The Golden Bush Robin can be found in northern India, Myanmar and, less frequently, in China. This beautiful individual was photographed in China by Suraj Ramamurthy
In Borneo, Greater Coucals are captured and used in traditional medicine (Yogesh Kumar)
A beautifully back-lit Green Bee-eater, photographed in Durgapur, India by Aparna Mondal
The House Sparrow is closely associated with human settlement. Studies show that they tend to breed more successfully in suburbs than city centres or rural areas (Yogesh Kumar)
The plumage of the Indian Scops-owl allows them to blend in perfectly with the bark of the trees they inhabit (Bhavesh Rathod)
A male Kalij Pheasant foraging amongst a group of females. Some male Pheasants are monogamous, while others will mate with multiple females (Sneha Shekhawat)
The Lappet-faced Vulture is one of the largest vultures in Africa, at carcasses they are typically dominant and other vultures will make way for them (Ganesh Rao)
Lesser Yellownapes can often be seen foraging on the ground, seeking their preferred prey, ants (Ayan Guin)
A Nilgiri Flycatcher photographed in Munnar, India by Pallavi Sarkar 
The Peregrine Falcon is the world's most widespread raptor, it is found on every continent on earth, except for the extreme polar regions. This sepia photograph of the Peregrine Falcon is by Goutam Mitra
A Rose-winged Parakeet beautifully captured by Narahari Kanike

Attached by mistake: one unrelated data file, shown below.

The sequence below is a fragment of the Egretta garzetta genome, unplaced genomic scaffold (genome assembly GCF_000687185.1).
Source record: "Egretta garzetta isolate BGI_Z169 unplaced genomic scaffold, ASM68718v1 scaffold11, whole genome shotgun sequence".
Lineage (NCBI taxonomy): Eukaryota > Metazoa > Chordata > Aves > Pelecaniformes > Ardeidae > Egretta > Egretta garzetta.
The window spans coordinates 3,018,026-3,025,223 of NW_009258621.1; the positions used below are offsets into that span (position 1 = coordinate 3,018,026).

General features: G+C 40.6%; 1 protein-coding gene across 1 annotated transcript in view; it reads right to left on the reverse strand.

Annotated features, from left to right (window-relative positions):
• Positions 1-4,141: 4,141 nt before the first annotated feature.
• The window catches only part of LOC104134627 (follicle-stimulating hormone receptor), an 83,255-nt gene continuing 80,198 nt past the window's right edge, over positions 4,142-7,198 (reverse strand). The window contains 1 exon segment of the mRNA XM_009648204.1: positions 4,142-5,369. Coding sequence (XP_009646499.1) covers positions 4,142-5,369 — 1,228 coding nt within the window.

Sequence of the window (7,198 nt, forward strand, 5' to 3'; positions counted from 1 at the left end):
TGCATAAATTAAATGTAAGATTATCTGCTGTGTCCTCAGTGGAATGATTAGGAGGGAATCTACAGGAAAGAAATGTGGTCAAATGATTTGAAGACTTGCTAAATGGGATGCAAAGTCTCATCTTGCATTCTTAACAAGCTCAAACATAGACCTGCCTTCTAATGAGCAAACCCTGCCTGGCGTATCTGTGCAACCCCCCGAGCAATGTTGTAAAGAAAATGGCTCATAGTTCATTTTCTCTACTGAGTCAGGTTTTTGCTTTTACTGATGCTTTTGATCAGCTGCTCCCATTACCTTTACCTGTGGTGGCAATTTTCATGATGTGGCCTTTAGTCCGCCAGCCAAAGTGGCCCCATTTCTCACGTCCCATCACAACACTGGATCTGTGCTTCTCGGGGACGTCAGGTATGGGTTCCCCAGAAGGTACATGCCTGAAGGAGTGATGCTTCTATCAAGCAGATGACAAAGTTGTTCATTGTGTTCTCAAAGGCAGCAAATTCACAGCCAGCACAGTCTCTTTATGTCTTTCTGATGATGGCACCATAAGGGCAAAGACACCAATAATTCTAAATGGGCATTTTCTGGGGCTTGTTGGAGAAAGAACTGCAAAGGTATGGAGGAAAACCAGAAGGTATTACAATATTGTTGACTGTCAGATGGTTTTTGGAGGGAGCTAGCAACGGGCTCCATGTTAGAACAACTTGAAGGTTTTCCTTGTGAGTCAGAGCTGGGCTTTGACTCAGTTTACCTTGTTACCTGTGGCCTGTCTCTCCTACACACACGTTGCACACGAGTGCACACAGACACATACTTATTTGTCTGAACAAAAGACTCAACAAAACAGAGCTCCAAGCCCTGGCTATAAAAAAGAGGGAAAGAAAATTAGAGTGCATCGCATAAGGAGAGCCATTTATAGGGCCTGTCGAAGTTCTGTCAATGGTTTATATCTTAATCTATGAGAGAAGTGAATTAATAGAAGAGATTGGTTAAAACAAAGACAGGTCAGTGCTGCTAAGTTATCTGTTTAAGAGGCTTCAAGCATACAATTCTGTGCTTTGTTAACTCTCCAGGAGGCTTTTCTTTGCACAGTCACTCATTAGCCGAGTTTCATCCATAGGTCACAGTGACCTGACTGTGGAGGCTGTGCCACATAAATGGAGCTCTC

This unusual looking bird is a Spinifex Pigeon, a species which is endemic to the arid grasslands of Australia. This one was photographed in Alice Springs by Lynne Adams-Hodgson
These birds are Sri Lankan Frogmouths, a nocturnal species closely related to the nightjars. This species can only be found in the western Ghats of India and in Sri Lanka (Bhavesh Rathod)
A Temminck's Stint photographed in Nagpur, India by Indranil Bhattacharjee 
Whiskered Terns do not forage very far from their colony, typically feeding within 1 kilometre (Suman Banerjee)
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Our mission is to build a global community around the freedom and beauty of birds in the wild as ambassadors for the natural ecosystems that they depend upon. They are the music, decoration, and character of every terrestrial habitat on the planet and have been around since the dinosaurs. They are the witnesses and ambassadors of the awesome power of nature. The wide availability of good, cheap optics has opened their world to us for the last few decades. Amazing, affordable DSLR cameras with long lenses are delivering brilliant digital bird imagery to online communities.

We are in a day-and-age during which more bird species are threatened with extinction than ever before. The Wild Birds! Revolution aims to publish the “Top 25 Wild Bird Photographs of the Week” to 1 million people every week by the end of the year. That is a revolution that will change the world! Join thousands of other weekend naturalists, photographers, birders, experts, hikers, nature-lovers, guides, scientists, conservationists and artists that share the thousands of wild bird photographs submitted to the Wild Bird Trust website and Facebook page. Thousands of wild bird enthusiasts are going out every day to photograph our planet’s beautiful birdlife. Pick up your camera, fill your bird feeder, open your heart, and join the Wild Birds! Revolution!!

See the last “Top 25 Wild Bird Photographs of the Week #119"